curl -sS | sudo apt-key add -
    echo "deb stable main" | sudo tee /etc/apt/sources.list.d/yarn.list
    sudo apt update && sudo apt install --no-install-recommends yarn
  4. Install ruby using rbenv

    git clone ~/.rbenv
    echo 'export PATH="$HOME/.rbenv/bin:$PATH"' >> ~/.bashrc
    echo 'eval "$(rbenv init -)"' >> ~/.bashrc
    exec $SHELL
    git clone ~/.rbenv/plugins/ruby-build
    echo 'export PATH="$HOME/.rbenv/plugins/ruby-build/bin:$PATH"' >> ~/.bashrc
    exec $SHELL
    rbenv install 2.7.1
    rbenv global 2.7.1
    ruby -v
  5. Install bundler

    gem install bundler
  6. Configure git and GitHub

    # global git config
    git config --global color.ui true
    git config --global "YOUR NAME"
    git config --global ""
    # generate an ssh key
    ssh-keygen -t rsa -b 4096 -C ""
    # copy the output of the following and setup an SSH key in GitHub
    cat ~/.ssh/
    # To confirm your SSH key is configured in GitHub
    ssh -T
  7. Install Rails

    gem install rails -v
    rbenv rehash
    rails -v
  8. Install PostgreSQL

    # to check what posgresql version is available
    apt show postgresql
    # install
    sudo apt update
    sudo apt install postgresql postgresql-contrib
    # start service
    sudo service postgresql start
    # create a user and open psql
    sudo -u postgres createuser your_username -s
    # check status
    service postgresql status

Setup VS Code

  1. Install or open VS Code

  2. Code will prompt you to install the remote - WSL extension. Click Install. Visual Studio Code Remote WSL

  3. Open a new bash terminal (you may need to close and reopen terminus) and type in code . VS Code Server for x64 installation

  4. When VS Code opens, there will be an indication in the lower left corner that the editor is connected to the code server. VS Code WSL Indicator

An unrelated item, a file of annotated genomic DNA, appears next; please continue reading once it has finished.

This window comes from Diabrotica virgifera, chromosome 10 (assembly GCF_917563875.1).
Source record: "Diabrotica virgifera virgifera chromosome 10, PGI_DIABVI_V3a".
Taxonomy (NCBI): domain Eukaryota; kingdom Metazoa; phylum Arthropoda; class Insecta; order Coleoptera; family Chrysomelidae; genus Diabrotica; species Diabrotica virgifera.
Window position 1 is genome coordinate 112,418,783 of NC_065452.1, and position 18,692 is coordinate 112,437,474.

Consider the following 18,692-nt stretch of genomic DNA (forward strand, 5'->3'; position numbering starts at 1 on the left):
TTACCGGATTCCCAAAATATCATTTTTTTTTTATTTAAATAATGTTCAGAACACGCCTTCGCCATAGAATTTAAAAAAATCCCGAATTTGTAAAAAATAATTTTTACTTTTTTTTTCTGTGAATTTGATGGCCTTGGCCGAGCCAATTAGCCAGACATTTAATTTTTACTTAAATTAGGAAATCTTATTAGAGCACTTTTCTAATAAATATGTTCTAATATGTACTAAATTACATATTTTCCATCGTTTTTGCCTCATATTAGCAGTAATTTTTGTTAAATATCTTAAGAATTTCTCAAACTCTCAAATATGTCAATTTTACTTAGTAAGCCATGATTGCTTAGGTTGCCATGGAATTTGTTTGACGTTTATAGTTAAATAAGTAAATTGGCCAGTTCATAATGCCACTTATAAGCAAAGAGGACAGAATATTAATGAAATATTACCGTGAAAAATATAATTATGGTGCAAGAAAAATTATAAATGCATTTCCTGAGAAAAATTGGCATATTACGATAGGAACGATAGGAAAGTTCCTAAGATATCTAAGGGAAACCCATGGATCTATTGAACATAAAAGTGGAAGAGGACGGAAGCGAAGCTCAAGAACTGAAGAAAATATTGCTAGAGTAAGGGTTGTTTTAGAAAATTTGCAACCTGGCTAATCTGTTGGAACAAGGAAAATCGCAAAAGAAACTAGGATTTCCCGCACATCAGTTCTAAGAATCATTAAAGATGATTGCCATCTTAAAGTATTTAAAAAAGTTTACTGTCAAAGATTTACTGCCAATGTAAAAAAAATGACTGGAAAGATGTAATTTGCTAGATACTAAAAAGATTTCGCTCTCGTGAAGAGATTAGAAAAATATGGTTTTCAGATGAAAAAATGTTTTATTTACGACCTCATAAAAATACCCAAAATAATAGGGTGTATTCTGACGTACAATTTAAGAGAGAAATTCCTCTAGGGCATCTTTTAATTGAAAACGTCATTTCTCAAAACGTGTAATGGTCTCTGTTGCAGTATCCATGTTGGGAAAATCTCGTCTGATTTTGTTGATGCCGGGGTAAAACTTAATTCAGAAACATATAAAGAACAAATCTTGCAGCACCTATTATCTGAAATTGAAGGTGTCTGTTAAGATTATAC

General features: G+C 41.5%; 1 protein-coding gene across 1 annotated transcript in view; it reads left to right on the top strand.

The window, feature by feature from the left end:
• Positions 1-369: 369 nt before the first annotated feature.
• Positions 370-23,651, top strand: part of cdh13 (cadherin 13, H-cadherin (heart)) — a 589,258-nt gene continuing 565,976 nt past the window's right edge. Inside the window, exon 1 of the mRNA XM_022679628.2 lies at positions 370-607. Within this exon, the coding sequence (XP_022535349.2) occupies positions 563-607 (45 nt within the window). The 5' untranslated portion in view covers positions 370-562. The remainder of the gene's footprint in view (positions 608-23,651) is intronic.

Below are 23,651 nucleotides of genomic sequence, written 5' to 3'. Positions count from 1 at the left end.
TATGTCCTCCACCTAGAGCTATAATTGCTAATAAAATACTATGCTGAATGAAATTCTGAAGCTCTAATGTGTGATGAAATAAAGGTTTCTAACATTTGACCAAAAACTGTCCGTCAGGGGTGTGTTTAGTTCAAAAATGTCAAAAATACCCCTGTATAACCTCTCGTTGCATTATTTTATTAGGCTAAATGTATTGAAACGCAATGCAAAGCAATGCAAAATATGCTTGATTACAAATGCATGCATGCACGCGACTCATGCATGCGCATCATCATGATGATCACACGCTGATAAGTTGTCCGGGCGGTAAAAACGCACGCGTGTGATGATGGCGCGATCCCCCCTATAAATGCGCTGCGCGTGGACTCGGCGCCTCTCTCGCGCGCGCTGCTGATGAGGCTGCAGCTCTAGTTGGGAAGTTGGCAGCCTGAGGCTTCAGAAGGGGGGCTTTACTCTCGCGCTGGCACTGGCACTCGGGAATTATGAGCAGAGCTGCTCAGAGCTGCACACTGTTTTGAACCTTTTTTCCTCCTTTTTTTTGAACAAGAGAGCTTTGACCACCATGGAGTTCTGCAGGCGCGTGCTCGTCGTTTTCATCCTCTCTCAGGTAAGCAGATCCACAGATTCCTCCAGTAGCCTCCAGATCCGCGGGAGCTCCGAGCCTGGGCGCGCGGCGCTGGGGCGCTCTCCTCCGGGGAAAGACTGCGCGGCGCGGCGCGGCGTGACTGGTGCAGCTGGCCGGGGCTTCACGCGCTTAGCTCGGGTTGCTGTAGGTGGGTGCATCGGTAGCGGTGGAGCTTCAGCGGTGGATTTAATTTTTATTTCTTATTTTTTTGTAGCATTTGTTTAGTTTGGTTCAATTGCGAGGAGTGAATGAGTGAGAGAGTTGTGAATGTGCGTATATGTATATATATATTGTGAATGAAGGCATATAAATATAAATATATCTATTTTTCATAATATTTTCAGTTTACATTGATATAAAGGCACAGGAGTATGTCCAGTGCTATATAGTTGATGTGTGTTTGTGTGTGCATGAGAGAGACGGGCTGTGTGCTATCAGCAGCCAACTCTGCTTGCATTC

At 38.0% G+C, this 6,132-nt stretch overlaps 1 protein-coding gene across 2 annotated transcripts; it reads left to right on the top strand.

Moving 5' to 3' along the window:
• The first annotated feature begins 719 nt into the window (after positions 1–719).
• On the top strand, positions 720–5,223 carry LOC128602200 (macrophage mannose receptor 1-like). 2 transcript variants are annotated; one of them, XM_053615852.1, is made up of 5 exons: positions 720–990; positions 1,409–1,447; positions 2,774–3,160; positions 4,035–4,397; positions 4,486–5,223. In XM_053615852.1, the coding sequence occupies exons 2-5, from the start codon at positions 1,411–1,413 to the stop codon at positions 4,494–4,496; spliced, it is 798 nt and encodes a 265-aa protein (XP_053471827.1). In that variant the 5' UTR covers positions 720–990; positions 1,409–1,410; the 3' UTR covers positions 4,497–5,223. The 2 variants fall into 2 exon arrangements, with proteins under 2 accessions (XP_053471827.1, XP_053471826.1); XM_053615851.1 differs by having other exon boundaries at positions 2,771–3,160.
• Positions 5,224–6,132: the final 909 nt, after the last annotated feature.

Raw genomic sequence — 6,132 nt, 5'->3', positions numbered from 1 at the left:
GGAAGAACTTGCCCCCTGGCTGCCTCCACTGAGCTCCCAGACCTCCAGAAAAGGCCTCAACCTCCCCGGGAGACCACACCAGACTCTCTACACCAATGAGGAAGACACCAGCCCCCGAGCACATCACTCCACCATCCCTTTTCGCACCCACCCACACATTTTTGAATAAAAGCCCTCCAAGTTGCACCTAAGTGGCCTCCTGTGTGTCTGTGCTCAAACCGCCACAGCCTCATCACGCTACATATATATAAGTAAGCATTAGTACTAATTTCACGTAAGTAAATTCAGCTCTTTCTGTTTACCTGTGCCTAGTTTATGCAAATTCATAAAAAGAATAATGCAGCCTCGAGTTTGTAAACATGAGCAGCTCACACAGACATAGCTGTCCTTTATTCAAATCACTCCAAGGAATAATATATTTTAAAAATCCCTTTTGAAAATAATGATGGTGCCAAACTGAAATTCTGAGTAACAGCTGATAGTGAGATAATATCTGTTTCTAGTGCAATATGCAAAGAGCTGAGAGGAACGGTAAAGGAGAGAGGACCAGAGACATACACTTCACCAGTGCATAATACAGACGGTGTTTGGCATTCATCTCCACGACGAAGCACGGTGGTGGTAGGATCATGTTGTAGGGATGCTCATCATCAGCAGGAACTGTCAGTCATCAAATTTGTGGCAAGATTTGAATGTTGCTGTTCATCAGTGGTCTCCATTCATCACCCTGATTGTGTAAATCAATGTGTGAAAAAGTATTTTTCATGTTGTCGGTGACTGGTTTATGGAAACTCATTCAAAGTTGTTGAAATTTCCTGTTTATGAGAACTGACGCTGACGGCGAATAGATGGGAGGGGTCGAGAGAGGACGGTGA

Setup your dotfiles

At Bendyworks we have a set of dotfiles we've named buffet. I've made a few modifications in the last half year to make it work better in Linux and WSL. Feel free to give it a try or use your own preferred dotfile configuration.

git clone
cd buffet

Setup Windows Node

After configuring WSL, if you'd also like to do Node development strictly within Windows, you can install nvm-windows

My Thoughts on the experience

I've been using it on a daily basis for over a month and I love using WSL. Docker Desktop integrates with WSL. You can view web content served by your rails or node server from your Windows based browsers.

I've only run into a snag while building an Ionic app. Developing the web portion works smoothly. However, WSL doesn't run graphical linux applications. Even if it did, it wouldn't be able to run the android emulator without using a very slow emulation method. I also ran into this issue attempting to run the Android emulator inside a virtualized instance of Ubuntu. To work around this I had to install the Windows version of Android Studio, Gradle, and the Java SDK. I ran into issues building the android project when it was built from within WSL. I had to check out the git repository and generate the android project entirely on the Windows side of things.

Another caveat is that I couldn't run a VirtualBox Virtual Machine (configured without Hyper-v) without disabling Hyper-V system wide. That requires you to restart your computer. This isn't an issue with WSL but a conflict between Hyper-V and VirtualBox being implementations of two different hypervisor types. From my limited amount of research into it, one runs on top of the host system while the other runs alongside it.

In the end, I'd recommend WSL for general Rails and Node development. However, the workflow for building a hybrid mobile app for Android is wonky. And of course, you'll need a Mac and Xcode to build an iOS app anyways.

Image Attributions

The title image for this blog post uses Tux as drawn by Larry Ewing